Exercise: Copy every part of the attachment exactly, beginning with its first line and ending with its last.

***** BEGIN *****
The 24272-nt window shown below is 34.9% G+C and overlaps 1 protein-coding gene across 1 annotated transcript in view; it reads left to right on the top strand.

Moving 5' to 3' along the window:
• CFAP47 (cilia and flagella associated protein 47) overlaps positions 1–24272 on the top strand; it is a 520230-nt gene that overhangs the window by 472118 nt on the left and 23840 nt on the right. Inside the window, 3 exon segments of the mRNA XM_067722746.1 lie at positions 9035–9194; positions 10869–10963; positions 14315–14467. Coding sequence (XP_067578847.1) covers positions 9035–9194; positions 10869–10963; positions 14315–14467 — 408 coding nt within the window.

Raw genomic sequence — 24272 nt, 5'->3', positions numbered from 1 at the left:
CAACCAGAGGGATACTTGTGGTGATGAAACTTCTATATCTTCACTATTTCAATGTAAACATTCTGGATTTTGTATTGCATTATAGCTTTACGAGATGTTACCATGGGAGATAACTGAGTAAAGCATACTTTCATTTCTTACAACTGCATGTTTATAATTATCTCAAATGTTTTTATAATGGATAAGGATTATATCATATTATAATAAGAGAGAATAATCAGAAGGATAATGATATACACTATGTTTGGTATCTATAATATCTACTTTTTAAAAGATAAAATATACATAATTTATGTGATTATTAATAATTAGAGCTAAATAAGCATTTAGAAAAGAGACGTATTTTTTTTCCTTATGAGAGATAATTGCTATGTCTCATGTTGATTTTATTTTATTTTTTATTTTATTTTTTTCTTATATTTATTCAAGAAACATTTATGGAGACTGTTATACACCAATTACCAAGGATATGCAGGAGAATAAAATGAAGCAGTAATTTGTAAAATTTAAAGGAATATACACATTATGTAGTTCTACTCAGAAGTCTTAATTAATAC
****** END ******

The 24272-nt window shown below is 34.9% G+C and overlaps 1 protein-coding gene across 1 annotated transcript in view; it reads left to right on the top strand.

Moving 5' to 3' along the window:
• CFAP47 (cilia and flagella associated protein 47) overlaps positions 1–24272 on the top strand; it is a 520230-nt gene that overhangs the window by 472118 nt on the left and 23840 nt on the right. Inside the window, 3 exon segments of the mRNA XM_067722746.1 lie at positions 9035–9194; positions 10869–10963; positions 14315–14467. Coding sequence (XP_067578847.1) covers positions 9035–9194; positions 10869–10963; positions 14315–14467 — 408 coding nt within the window.

Raw genomic sequence — 24272 nt, 5'->3', positions numbered from 1 at the left:
CAACCAGAGGGATACTTGTGGTGATGAAACTTCTATATCTTCACTATTTCAATGTAAACATTCTGGATTTTGTATTGCATTATAGCTTTACGAGATGTTACCATGGGAGATAACTGAGTAAAGCATACTTTCATTTCTTACAACTGCATGTTTATAATTATCTCAAATGTTTTTATAATGGATAAGGATTATATCATATTATAATAAGAGAGAATAATCAGAAGGATAATGATATACACTATGTTTGGTATCTATAATATCTACTTTTTAAAAGATAAAATATACATAATTTATGTGATTATTAATAATTAGAGCTAAATAAGCATTTAGAAAAGAGACGTATTTTTTTTCCTTATGAGAGATAATTGCTATGTCTCATGTTGATTTTATTTTATTTTTTATTTTATTTTTTTCTTATATTTATTCAAGAAACATTTATGGAGACTGTTATACACCAATTACCAAGGATATGCAGGAGAATAAAATGAAGCAGTAATTTGTAAAATTTAAAGGAATATACACATTATGTAGTTCTACTCAGAAGTCTTAATTAATAC